Using Multiple Entities For Expanded Liability Protection

November 3, 2014

Corporations and limited liability companies (LLCs) provide their owners liability protection. An owner is generally not personally liable for the debts, obligations or other liabilities of these entities. Thus, virtually all businesses are legally formed as corporations or LLCs.

Suppose your business is a corporation, and it has been renting its facility for years. It now has the opportunity to purchase the facility. You know you want personal liability protection from any injuries which may occur at the facility, so you know you do not want to personally purchase it. Should you have the corporation buy it?

A better idea is to form a new LLC to purchase the facility, which would rent the facility to the corporation. Why is this a better idea?

Presumably your successful business (the corporation) has value. You would like to protect that value from liabilities which could fall upon the owner of the facility. For instance, if someone gets injured because of a failure to maintain the parking lot that injured party may sue the parking lot’s owner. While liability insurance is the first protection for the parking lot owner, there could be scenarios where the injury is serious enough that your insurance limits are exceeded. If the owner of the parking lot is a separate LLC, and the injured party can successfully sue the owner of the parking lot, then that new LLC is at risk. However, you would not only have personal liability protection for yourself, but you would also have liability protection for your corporation (presuming your corporation was not responsible for maintaining the parking lot).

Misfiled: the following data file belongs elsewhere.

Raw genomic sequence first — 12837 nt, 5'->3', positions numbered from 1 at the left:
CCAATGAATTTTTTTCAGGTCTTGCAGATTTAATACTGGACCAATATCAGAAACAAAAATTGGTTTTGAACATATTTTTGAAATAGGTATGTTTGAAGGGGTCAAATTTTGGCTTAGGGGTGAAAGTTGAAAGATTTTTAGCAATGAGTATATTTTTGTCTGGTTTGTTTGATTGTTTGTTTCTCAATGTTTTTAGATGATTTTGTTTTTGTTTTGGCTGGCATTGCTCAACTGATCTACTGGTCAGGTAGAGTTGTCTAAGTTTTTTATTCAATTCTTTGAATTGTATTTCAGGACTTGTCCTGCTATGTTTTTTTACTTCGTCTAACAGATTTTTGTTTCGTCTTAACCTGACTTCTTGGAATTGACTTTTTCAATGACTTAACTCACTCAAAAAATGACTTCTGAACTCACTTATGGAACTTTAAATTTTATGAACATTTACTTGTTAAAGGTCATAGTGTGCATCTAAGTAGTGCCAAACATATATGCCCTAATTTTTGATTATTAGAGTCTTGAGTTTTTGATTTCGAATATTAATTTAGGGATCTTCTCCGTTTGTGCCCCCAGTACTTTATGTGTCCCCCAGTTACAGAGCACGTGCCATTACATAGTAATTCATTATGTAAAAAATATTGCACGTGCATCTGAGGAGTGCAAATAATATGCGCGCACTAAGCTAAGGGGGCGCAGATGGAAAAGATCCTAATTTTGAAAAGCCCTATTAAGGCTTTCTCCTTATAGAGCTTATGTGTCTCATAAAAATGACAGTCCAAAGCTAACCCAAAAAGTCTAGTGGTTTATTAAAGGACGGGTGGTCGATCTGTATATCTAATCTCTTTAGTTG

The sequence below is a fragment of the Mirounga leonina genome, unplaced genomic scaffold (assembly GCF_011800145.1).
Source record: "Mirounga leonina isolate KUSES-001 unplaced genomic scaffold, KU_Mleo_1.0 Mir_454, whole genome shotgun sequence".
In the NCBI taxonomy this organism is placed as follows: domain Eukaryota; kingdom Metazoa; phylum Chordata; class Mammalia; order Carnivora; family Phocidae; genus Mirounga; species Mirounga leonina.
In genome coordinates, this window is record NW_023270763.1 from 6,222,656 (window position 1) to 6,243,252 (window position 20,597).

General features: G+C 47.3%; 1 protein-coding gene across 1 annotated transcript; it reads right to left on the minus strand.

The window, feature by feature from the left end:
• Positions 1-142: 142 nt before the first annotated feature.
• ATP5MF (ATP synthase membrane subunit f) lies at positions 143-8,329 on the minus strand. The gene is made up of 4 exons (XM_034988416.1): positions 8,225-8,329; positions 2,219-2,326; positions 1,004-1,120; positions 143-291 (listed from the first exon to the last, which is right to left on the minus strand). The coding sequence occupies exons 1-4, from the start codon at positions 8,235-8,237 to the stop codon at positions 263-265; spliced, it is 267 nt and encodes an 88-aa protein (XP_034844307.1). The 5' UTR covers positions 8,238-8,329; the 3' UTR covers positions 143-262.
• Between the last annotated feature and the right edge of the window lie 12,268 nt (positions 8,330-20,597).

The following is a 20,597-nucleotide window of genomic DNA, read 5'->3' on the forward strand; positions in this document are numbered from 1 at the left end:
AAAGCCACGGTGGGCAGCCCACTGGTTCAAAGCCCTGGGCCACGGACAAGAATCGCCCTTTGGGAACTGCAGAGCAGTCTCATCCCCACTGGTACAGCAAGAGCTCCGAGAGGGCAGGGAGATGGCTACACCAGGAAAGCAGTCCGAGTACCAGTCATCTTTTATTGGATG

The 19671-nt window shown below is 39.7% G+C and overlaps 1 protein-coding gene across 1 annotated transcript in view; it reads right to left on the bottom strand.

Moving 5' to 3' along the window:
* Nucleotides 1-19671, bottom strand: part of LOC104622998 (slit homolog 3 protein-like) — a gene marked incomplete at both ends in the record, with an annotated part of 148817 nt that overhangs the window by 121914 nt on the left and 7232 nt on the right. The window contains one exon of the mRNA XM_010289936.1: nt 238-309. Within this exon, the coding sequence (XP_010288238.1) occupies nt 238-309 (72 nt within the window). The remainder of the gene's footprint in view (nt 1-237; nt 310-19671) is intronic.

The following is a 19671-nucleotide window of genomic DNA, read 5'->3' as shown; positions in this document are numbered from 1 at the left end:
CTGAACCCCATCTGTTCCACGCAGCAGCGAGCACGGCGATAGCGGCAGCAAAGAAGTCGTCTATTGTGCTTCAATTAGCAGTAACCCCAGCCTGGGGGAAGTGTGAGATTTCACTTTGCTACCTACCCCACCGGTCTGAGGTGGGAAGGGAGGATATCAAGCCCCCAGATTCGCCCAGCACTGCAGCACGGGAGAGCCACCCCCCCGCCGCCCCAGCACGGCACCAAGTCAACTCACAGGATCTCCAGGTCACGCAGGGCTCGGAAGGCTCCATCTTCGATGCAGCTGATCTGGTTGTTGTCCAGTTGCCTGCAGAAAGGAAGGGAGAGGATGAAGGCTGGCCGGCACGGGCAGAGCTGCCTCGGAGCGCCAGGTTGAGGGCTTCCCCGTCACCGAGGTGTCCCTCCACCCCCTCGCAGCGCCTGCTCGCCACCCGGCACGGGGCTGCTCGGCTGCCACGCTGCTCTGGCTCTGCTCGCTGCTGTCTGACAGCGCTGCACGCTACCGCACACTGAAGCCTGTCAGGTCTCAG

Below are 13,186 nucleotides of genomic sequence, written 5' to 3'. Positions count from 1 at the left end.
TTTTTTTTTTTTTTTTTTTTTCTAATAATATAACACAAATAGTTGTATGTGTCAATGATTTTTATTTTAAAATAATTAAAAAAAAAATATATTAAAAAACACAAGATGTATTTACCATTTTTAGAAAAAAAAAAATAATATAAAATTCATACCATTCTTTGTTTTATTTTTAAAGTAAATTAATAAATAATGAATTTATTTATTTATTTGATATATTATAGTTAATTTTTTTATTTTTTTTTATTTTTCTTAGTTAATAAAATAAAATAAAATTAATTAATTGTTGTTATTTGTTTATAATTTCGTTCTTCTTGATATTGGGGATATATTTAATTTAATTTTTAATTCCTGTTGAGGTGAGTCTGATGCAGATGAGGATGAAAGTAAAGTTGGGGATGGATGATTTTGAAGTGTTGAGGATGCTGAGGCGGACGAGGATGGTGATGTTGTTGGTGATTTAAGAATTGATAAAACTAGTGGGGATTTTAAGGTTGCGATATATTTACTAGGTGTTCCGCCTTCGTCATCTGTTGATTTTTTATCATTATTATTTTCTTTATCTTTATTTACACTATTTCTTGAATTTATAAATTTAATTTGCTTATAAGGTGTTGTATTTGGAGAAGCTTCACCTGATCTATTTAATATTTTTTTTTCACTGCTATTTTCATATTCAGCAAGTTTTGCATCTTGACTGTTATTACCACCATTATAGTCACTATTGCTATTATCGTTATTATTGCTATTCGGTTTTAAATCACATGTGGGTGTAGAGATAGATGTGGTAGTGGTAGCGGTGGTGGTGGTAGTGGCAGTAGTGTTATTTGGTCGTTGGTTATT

Or, let us suppose you have two children attending the same college. You decide to purchase an off-campus house near the college where your children and some of their friends can live. Hopefully you will create an LLC to purchase that house, and give you liability protection from the endless possibility of injuries which can occur when your son decides to host a party.

Suppose you find that being an owner of a rental house to college students is financially successful. You decide to buy two more houses near the campus to use for off-campus rental housing. Should you have that LLC purchase those two houses as well?

A better idea would be to establish separate LLCs for each rental house. Why? Let’s suppose an injury occurs at house #3, and the owner of house #3 becomes liable. If you just have one LLC owning all three houses, that LLC will have all the liability. All three rental houses (owned by the same LLC) are essentially at risk to pay the liability for the injury at house #3.

On the other hand, if house #3 is owned by LLC #3, then only LLC #3 is at risk. The separate LLCs which own houses #1 and #2 will not have any liability for an injury which occurs at house #3. Thus, you will have preserved the equity in houses #1 and #2.

Menn Law Firm regularly advises clients on liability protection. For further information on this topic please contact Attorney Doug Hahn at or at 920-731-6631.   All of Menn’s attorneys may reached at 920-731-6631.